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Book by Comer Douglas C Harrower Michael J
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From the book reviews: "This book explores the research potential and use of remote sensing technologies and analysis in archaeology. ... the volume contains 22 chapters ranging from historical descriptions to technical treatises and comprehensive case studies that emphasize the research value of geospatial technologies and remote sensing data. ... Overall, the book is a great reference source for archaeologists-geospatial novices and aficionados alike-interested in leveraging remote sensing and geospatial analysis in their work." (Wetherbee Dorshow, Journal of Anthropological Research, Vol. 70, 2014)Reseña del editor:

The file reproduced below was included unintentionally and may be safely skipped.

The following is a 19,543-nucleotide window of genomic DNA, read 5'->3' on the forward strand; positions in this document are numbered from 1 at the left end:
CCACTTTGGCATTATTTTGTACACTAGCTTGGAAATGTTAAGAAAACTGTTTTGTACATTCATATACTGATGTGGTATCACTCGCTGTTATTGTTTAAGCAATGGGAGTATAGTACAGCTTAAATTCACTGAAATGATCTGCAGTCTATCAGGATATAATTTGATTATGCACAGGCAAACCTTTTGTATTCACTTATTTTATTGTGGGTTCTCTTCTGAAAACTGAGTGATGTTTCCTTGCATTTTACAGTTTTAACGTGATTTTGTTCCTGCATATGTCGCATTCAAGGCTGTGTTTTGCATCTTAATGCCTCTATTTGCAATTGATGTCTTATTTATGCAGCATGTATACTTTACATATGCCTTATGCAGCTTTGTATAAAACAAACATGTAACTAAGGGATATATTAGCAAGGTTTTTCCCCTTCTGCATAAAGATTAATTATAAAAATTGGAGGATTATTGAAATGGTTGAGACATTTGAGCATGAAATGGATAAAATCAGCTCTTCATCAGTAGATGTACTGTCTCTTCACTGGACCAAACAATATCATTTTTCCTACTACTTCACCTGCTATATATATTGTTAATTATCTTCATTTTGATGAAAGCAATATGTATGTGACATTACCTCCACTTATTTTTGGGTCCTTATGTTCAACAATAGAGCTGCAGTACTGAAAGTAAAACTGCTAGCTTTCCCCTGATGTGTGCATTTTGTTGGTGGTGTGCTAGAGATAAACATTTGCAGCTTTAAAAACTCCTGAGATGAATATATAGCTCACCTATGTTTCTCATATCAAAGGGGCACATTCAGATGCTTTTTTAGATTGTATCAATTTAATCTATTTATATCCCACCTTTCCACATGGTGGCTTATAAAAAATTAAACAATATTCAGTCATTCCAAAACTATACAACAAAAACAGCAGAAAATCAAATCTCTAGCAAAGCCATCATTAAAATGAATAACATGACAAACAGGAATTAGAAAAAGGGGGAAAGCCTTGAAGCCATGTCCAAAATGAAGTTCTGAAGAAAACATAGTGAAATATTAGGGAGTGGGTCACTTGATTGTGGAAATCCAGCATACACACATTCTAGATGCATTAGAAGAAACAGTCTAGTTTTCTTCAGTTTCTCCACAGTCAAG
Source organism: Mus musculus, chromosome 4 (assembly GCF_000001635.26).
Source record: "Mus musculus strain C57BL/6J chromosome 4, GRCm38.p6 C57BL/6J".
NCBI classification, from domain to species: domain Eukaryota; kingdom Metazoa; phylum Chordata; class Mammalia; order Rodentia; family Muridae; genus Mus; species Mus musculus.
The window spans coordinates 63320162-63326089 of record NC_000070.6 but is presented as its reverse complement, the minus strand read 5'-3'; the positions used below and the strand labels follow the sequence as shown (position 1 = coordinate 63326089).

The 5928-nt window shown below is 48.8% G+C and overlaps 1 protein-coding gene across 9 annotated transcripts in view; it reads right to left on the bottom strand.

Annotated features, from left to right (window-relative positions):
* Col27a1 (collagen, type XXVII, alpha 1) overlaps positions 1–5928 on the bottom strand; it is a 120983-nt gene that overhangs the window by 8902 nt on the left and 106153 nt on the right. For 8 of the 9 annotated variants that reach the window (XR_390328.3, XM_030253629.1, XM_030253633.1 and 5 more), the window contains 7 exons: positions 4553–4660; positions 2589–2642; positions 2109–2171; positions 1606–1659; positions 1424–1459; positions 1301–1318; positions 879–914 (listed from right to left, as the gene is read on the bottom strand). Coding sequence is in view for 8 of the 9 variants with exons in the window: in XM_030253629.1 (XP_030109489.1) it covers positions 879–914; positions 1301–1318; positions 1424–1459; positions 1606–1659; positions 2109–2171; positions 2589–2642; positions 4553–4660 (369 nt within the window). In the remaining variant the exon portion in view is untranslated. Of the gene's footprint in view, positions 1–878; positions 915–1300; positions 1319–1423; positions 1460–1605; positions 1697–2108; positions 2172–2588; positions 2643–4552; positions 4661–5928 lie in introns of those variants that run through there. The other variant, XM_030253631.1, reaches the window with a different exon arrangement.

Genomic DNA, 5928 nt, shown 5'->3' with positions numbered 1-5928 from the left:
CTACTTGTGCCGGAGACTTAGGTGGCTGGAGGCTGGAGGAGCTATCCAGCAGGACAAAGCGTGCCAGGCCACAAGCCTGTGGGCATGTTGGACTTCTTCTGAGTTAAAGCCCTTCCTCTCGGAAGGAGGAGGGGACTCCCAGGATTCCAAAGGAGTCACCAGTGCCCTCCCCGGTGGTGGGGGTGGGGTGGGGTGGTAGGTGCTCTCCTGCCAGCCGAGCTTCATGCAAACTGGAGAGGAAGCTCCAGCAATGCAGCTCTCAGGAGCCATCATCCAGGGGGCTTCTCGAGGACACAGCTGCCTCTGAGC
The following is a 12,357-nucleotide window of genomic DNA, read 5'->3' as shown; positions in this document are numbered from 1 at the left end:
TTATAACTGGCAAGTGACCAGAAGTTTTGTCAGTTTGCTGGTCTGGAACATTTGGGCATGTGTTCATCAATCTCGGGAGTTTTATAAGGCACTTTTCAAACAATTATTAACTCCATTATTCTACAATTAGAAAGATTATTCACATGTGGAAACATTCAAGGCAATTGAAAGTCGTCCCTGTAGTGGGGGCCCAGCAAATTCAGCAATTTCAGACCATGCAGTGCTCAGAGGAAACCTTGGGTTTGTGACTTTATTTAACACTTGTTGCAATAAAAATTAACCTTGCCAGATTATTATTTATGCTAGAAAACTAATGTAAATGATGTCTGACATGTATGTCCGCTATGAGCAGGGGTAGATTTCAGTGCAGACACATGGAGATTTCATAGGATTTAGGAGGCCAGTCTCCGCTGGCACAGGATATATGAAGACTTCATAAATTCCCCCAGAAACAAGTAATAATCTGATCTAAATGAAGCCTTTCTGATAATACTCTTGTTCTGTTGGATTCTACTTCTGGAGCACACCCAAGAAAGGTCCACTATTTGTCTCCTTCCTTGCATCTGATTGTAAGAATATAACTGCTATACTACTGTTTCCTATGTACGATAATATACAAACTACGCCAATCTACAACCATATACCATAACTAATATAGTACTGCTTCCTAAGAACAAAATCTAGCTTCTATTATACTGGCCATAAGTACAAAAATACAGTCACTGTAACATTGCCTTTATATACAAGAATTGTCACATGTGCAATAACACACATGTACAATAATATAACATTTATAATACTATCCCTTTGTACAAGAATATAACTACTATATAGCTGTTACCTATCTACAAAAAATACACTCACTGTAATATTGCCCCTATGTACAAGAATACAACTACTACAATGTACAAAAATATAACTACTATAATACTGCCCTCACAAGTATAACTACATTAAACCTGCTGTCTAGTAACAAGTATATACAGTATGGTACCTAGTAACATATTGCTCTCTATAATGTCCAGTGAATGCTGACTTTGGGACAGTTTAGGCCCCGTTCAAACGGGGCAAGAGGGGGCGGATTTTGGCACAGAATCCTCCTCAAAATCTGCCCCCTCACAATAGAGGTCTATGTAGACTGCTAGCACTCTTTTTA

Given the rising awareness and interest in aerial and satellite remote sensing, there is a need to familiarize archaeologists with the basic principles and applications of what have become the most useful technologies. This volume, in the Springerbriefs Archaeologial Heritage Management series, accomplishes this. Contributions to the volume come from those who have been active in developing key technologies as well as those who have been most successful in applying them. Leading experts, most of them from NASA, concisely describe what needs to be understood in order to utilize images produced from data collected by the most important airborne and satellite sensing devices.. Exemplary applications of these technologies are presented in brief by archaeologists who have made notable discoveries using them or have contributed to archaeological resource preservation. Among the technologies examined are those that are undergoing rapid refinement and will be carried by an increasing number of aerial and satellite platforms, such as synthetic aperture radar (SAR), Lidar, and multispectral/hyperspectral sensors, as well as older space technologies now made more useful by the availability of increasingly sophisticated computer hardware and software. Of particular importance is the ability to model how development in and around archaeological sites and landscapes can damage or destroy archaeological materials. Nurturing the development and application of space and aerial technologies in archaeology is therefore a matter of the greatest urgency, an appropriate goal to adopt by governments and universities at the 40th anniversary of the World Heritage Convention. Researchers gain a sense of what is possible by the use of these technologies, and why they should be used.
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